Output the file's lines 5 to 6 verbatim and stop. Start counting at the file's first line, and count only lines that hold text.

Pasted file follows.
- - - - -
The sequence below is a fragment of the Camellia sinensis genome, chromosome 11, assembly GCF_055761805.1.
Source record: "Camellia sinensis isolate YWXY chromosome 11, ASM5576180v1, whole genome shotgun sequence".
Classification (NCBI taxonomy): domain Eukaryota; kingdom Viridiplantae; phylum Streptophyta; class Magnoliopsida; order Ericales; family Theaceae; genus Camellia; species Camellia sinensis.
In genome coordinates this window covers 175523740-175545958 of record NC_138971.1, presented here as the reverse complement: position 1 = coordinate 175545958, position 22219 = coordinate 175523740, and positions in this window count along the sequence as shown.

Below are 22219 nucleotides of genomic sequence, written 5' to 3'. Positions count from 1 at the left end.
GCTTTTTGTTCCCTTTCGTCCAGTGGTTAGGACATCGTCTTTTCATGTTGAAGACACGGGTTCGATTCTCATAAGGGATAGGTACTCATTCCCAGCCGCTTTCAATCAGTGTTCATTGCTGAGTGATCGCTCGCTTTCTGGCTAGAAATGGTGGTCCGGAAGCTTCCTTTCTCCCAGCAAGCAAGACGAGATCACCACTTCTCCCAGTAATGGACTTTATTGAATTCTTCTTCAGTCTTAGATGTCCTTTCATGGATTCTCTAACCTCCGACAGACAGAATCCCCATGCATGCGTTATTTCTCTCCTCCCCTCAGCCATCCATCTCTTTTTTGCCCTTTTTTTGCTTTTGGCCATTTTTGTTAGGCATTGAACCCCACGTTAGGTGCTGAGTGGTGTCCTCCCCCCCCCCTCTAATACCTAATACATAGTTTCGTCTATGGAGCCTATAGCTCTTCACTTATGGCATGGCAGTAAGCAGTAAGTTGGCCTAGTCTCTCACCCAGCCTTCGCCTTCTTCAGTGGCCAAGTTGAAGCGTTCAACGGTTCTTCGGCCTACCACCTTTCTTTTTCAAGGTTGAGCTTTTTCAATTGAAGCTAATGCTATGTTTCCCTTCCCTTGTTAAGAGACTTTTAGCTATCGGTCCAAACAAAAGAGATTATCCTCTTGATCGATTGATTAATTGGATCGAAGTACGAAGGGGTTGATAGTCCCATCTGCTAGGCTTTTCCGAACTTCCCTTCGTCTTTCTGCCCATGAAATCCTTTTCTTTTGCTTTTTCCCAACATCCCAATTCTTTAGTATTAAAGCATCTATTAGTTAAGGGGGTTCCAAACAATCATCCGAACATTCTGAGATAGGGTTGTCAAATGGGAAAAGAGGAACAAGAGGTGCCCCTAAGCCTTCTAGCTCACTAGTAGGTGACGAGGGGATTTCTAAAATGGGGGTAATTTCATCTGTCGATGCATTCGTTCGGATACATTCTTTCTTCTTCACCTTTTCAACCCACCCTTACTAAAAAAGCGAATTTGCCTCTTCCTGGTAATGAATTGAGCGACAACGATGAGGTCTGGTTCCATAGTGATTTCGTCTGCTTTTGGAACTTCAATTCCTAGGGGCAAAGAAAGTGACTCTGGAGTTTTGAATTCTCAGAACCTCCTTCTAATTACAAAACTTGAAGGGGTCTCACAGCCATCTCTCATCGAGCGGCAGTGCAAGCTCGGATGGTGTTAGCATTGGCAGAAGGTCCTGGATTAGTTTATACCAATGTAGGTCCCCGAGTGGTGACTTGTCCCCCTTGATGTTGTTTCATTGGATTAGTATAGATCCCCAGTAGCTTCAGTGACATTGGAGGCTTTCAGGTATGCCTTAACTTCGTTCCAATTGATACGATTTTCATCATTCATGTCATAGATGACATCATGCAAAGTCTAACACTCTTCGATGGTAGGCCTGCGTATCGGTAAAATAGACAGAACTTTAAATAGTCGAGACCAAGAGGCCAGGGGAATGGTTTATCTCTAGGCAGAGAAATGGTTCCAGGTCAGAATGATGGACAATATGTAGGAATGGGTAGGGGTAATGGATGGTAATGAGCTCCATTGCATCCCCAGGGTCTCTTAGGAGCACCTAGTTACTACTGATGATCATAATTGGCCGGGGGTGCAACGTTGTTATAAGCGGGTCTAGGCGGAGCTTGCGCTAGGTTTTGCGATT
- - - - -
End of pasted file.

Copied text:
Below are 22219 nucleotides of genomic sequence, written 5' to 3'. Positions count from 1 at the left end.
GCTTTTTGTTCCCTTTCGTCCAGTGGTTAGGACATCGTCTTTTCATGTTGAAGACACGGGTTCGATTCTCATAAGGGATAGGTACTCATTCCCAGCCGCTTTCAATCAGTGTTCATTGCTGAGTGATCGCTCGCTTTCTGGCTAGAAATGGTGGTCCGGAAGCTTCCTTTCTCCCAGCAAGCAAGACGAGATCACCACTTCTCCCAGTAATGGACTTTATTGAATTCTTCTTCAGTCTTAGATGTCCTTTCATGGATTCTCTAACCTCCGACAGACAGAATCCCCATGCATGCGTTATTTCTCTCCTCCCCTCAGCCATCCATCTCTTTTTTGCCCTTTTTTTGCTTTTGGCCATTTTTGTTAGGCATTGAACCCCACGTTAGGTGCTGAGTGGTGTCCTCCCCCCCCCCTCTAATACCTAATACATAGTTTCGTCTATGGAGCCTATAGCTCTTCACTTATGGCATGGCAGTAAGCAGTAAGTTGGCCTAGTCTCTCACCCAGCCTTCGCCTTCTTCAGTGGCCAAGTTGAAGCGTTCAACGGTTCTTCGGCCTACCACCTTTCTTTTTCAAGGTTGAGCTTTTTCAATTGAAGCTAATGCTATGTTTCCCTTCCCTTGTTAAGAGACTTTTAGCTATCGGTCCAAACAAAAGAGATTATCCTCTTGATCGATTGATTAATTGGATCGAAGTACGAAGGGGTTGATAGTCCCATCTGCTAGGCTTTTCCGAACTTCCCTTCGTCTTTCTGCCCATGAAATCCTTTTCTTTTGCTTTTTCCCAACATCCCAATTCTTTAGTATTAAAGCATCTATTAGTTAAGGGGGTTCCAAACAATCATCCGAACATTCTGAGATAGGGTTGTCAAATGGGAAAAGAGGAACAAGAGGTGCCCCTAAGCCTTCTAGCTCACTAGTAGGTGACGAGGGGATTTCTAAAATGGGGGTAATTTCATCTGTCGATGCATTCGTTCGGATACATTCTTTCTTCTTCACCTTTTCAACCCACCCTTACTAAAAAAGCGAATTTGCCTCTTCCTGGTAATGAATTGAGCGACAACGATGAGGTCTGGTTCCATAGTGATTTCGTCTGCTTTTGGAACTTCAATTCCTAGGGGCAAAGAAAGTGACTCTGGAGTTTTGAATTCTCAGAACCTCCTTCTAATTACAAAACTTGAAGGGGTCTCACAGCCATCTCTCATCGAGCGGCAGTGCAAGCTCGGATGGTGTTAGCATTGGCAGAAGGTCCTGGATTAGTTTATACCAATGTAGGTCCCCGAGTGGTGACTTGTCCCCCTTGATGTTGTTTCATTGGATTAGTATAGATCCCCAGTAGCTTCAGTGACATTGGAGGCTTTCAGGTATGCCTTAACTTCGTTCCAATTGATACGATTTTCATCATTCATGTCATAGATGACATCATGCAAAGTCTAACACTCTTCGATGGTAGGCCTGCGTATCGGTAAAATAGACAGAACTTTAAATAGTCGAGACCAAGAGGCCAGGGGAATGGTTTATCTCTAGGCAGAGAAATGGTTCCAGGTCAGAATGATGGACAATATGTAGGAATGGGTAGGGGTAATGGATGGTAATGAGCTCCATTGCATCCCCAGGGTCTCTTAGGAGCACCTAGTTACTACTGATGATCATAATTGGCCGGGGGTGCAACGTTGTTATAAGCGGGTCTAGGCGGAGCTTGCGCTAGGTTTTGCGATT